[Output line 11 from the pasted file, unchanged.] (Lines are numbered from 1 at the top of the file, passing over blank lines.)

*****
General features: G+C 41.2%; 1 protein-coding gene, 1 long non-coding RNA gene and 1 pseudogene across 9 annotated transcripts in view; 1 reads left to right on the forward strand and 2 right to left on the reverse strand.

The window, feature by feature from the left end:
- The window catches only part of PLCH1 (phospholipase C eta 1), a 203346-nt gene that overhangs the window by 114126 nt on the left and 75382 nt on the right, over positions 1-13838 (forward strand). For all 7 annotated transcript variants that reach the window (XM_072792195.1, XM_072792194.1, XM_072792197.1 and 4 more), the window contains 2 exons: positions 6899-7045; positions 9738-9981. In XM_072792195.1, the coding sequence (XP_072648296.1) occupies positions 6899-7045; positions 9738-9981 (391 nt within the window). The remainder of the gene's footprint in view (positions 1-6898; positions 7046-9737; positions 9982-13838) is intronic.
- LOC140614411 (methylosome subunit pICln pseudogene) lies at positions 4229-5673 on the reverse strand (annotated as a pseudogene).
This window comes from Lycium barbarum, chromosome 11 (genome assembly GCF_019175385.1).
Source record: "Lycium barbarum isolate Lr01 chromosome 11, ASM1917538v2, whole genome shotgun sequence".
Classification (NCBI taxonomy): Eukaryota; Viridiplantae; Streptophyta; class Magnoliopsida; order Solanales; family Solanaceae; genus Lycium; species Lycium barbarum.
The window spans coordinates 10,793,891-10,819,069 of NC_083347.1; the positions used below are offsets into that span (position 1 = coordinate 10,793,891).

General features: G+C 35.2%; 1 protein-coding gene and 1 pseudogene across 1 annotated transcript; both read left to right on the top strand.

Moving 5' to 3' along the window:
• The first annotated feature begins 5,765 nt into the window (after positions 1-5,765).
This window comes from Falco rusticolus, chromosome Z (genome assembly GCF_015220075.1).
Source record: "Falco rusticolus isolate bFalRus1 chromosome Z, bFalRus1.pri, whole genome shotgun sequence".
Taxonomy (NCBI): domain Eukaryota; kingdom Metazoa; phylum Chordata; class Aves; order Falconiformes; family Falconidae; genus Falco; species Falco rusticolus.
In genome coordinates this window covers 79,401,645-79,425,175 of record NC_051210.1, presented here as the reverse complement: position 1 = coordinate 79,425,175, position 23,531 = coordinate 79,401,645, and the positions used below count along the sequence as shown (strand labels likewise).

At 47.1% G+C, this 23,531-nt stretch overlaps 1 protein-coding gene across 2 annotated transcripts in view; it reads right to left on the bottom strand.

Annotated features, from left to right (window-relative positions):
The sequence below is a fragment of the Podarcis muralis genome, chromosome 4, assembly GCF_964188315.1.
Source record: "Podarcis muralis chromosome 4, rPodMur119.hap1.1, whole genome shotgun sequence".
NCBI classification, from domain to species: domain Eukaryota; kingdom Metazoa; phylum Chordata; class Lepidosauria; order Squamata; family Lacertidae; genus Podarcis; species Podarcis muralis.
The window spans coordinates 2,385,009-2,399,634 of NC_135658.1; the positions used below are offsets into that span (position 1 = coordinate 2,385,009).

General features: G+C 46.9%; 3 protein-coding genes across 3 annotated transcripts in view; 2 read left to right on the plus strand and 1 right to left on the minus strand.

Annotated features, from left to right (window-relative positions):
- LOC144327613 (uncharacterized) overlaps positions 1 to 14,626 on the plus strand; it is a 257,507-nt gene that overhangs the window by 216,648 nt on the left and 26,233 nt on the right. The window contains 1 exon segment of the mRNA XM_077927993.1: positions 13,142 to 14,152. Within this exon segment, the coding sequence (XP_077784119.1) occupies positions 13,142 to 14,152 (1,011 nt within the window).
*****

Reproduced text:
• The first annotated feature begins 5,765 nt into the window (after positions 1-5,765).